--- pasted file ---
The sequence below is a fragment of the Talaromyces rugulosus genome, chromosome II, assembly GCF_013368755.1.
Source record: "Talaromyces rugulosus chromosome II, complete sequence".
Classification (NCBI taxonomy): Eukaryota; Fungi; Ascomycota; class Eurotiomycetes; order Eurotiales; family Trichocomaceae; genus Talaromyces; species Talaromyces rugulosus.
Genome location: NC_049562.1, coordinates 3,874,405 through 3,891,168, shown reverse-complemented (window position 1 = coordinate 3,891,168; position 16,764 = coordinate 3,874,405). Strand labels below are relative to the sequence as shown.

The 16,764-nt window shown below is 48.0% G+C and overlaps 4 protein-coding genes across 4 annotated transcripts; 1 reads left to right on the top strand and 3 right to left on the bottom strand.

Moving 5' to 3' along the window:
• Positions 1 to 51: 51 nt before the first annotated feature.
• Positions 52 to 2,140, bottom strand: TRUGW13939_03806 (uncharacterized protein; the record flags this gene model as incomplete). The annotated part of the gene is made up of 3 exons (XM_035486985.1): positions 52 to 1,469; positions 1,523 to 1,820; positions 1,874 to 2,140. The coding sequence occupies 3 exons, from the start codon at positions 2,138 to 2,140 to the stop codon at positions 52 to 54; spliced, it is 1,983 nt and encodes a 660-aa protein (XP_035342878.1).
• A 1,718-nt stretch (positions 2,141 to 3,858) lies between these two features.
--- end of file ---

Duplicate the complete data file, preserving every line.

The sequence below is a fragment of the Talaromyces rugulosus genome, chromosome II, assembly GCF_013368755.1.
Source record: "Talaromyces rugulosus chromosome II, complete sequence".
Classification (NCBI taxonomy): Eukaryota; Fungi; Ascomycota; class Eurotiomycetes; order Eurotiales; family Trichocomaceae; genus Talaromyces; species Talaromyces rugulosus.
Genome location: NC_049562.1, coordinates 3,874,405 through 3,891,168, shown reverse-complemented (window position 1 = coordinate 3,891,168; position 16,764 = coordinate 3,874,405). Strand labels below are relative to the sequence as shown.

The 16,764-nt window shown below is 48.0% G+C and overlaps 4 protein-coding genes across 4 annotated transcripts; 1 reads left to right on the top strand and 3 right to left on the bottom strand.

Moving 5' to 3' along the window:
• Positions 1 to 51: 51 nt before the first annotated feature.
• Positions 52 to 2,140, bottom strand: TRUGW13939_03806 (uncharacterized protein; the record flags this gene model as incomplete). The annotated part of the gene is made up of 3 exons (XM_035486985.1): positions 52 to 1,469; positions 1,523 to 1,820; positions 1,874 to 2,140. The coding sequence occupies 3 exons, from the start codon at positions 2,138 to 2,140 to the stop codon at positions 52 to 54; spliced, it is 1,983 nt and encodes a 660-aa protein (XP_035342878.1).
• A 1,718-nt stretch (positions 2,141 to 3,858) lies between these two features.